Memo to 2016 hopefuls: Filipinos deserve faster, stable Internet
This coming election, politicians will again promise to create jobs, fight poverty, improve education and health care, help OFWs, help small and medium enterprises, fight corruption, improve delivery of services, and pass the freedom of information (FOI) act, among others. That is the bad news.
The good news is that politicians can keep their promises if they can make the Internet and Wi-Fi faster, cheaper, secure and reliable. The benefits are immense and obvious, yet politicians and the government have done very little about it. One reason is ignorance and the lack of political will to take on vested interests. (READ: Average Philippine Internet speed 155th in the world)
Politicians, the media, and our bureaucrats have their smartphones but they are not “techno smart.” They all know the Philippines has the most expensive and slowest internet connection in Asia - “OMG!! Ang mahal na, ang bagal pa!” (It’s expensive and slow!) But do they know why and, more importantly, do they have any clue how to fix the problem?
For example, do they know that TV White Space technology can help connect remote schools, clinics, town halls in rural villages and remote islands and do so affordably? Do they know that the TV White Space experiment of Microsoft and DoST among fishing villages in Bohol won a prestigious international award? Do they know that the use of TV White Space can help make the government’s 100-billion-peso conditional cash transfer program more effective and accountable?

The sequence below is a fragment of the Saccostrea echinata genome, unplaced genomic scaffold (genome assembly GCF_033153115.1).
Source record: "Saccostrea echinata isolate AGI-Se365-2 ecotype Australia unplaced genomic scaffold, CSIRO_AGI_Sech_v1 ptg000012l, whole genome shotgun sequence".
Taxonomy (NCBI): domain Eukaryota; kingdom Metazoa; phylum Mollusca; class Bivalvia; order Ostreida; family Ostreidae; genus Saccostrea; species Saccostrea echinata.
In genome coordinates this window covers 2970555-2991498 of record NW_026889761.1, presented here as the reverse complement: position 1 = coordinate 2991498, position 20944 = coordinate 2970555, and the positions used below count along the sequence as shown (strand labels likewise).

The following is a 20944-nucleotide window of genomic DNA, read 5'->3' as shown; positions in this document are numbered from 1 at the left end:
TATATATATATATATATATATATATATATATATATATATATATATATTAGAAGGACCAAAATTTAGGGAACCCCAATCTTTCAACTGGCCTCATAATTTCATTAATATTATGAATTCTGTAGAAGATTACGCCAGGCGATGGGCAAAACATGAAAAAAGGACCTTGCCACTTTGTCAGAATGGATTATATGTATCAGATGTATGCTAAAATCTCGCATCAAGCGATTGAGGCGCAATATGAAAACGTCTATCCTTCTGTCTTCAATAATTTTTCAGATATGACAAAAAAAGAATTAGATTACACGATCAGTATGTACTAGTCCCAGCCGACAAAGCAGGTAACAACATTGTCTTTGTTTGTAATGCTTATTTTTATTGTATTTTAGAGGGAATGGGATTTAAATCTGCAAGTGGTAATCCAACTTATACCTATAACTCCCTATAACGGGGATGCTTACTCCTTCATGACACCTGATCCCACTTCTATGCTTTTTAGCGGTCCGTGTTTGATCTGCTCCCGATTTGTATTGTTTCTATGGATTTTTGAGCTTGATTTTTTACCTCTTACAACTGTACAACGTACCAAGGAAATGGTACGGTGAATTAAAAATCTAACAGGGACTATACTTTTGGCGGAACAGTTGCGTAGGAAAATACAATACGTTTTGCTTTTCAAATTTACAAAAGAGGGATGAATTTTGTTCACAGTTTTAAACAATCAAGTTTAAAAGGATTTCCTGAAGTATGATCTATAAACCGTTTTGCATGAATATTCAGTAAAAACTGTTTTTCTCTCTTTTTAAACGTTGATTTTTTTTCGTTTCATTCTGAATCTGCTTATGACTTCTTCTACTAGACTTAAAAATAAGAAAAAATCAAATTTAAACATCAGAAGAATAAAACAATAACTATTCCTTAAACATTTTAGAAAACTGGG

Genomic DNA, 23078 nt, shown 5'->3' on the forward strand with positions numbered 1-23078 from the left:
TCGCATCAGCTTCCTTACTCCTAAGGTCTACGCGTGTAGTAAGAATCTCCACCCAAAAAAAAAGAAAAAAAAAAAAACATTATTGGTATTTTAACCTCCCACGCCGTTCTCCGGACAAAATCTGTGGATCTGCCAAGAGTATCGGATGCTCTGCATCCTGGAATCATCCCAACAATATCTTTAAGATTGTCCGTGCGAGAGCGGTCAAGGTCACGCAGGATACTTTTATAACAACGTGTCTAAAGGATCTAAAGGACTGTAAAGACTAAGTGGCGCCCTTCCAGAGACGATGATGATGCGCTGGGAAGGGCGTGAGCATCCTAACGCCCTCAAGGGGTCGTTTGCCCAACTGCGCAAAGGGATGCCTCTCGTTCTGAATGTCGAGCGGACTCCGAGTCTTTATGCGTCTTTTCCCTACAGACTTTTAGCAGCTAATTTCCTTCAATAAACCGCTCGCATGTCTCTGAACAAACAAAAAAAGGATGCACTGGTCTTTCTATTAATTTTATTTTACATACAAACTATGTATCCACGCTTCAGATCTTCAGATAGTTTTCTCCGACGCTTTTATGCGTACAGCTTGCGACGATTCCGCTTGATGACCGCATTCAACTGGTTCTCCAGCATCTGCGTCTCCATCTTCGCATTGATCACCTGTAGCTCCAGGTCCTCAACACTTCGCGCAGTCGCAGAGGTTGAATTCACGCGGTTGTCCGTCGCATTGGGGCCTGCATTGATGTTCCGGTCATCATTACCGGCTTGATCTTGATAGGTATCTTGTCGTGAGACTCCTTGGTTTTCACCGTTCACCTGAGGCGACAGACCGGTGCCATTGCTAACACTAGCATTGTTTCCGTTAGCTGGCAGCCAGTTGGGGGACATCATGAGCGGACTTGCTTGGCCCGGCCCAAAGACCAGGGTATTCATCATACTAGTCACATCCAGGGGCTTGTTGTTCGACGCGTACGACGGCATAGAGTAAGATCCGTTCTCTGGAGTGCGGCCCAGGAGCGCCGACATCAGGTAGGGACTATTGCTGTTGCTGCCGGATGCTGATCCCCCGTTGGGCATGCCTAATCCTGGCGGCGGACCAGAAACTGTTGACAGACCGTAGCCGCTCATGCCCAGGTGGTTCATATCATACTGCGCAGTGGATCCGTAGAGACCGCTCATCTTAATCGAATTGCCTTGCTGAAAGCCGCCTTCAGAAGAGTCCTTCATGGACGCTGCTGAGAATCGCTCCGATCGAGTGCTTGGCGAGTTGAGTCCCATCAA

Do our politicians know that e-payment and mobile wallets can help improve the livelihoods of millions of farmers and small businessmen, as they have done in Kenya? Do they know that cloud computing, coupled with a reliable and true high speed internet connection, can help reduce the traffic gridlock in Manila by allowing workers to work at home instead of reporting to the office? Do they know that block-chains and distributed ledgers can help make our land registries more secure and thus foil syndicates? Do they know that OFWs will be forever grateful to politicians who can fix their Skype connections and make mobile transfers secure? Do they know that the Bangsamoro Bill can be made more meaningful if the Bangsamoro people have access to affordable, reliable, faster and secure connectivity? Do they know that FOI is more meaningful with Wi-Fi?
Do they know that a new generation of OFWs – the million-strong online Filipino workers - freelance architects, accountants, lawyers, graphic designers, digital animators, transcription and translation workers, online retailers, ukay-ukay entrepreneurs and many others - and another million BPO workers - would have a more secure livelihood if connectivity is made more affordable? Do they know that OFW remittances plus BPO earnings bring in USD46 billion annually, keeping our economy strong? Do they know that BPO investors are complaining about the costs of connectivity in the country?
In short, do they know that we can realize our demographic dividend and the immense creative talent of our young population if our Internet is made more affordable and reliable?
In this election season, there should be a public debate on the embarrassingly poor quality of our connectivity. The media, netizens, OFWs and students should flag this as an important election issue – not just issues of mental health, corruption, citizenship, and laglag bala, important as they are.
In this coming election, we call on all candidates to make a statement in their campaign manifestos on how they will make our Internet faster, more reliable, affordable and secure. We call on Mar, Jojo, Grace and Miriam (and most importantly MVP) to tweet their response to our call.
Finally, we call on OFWs, the media (especially Teddy Locsin), BPO workers, students and netizens and their families to share this manifesto and to vote for a faster, more reliable, affordable and secure connectivity. – Rappler.com
Ed Araral is Associate Professor and Vice-Dean for Research at the Lee Kuan Yew School of Public Policy-National University of Singapore.
Lourdes Montenegro is a PhD candidate at the Lee Kuan Yew School of Public Policy-National University of Singapore. She works on economics and policy issues in technology and telecommunications.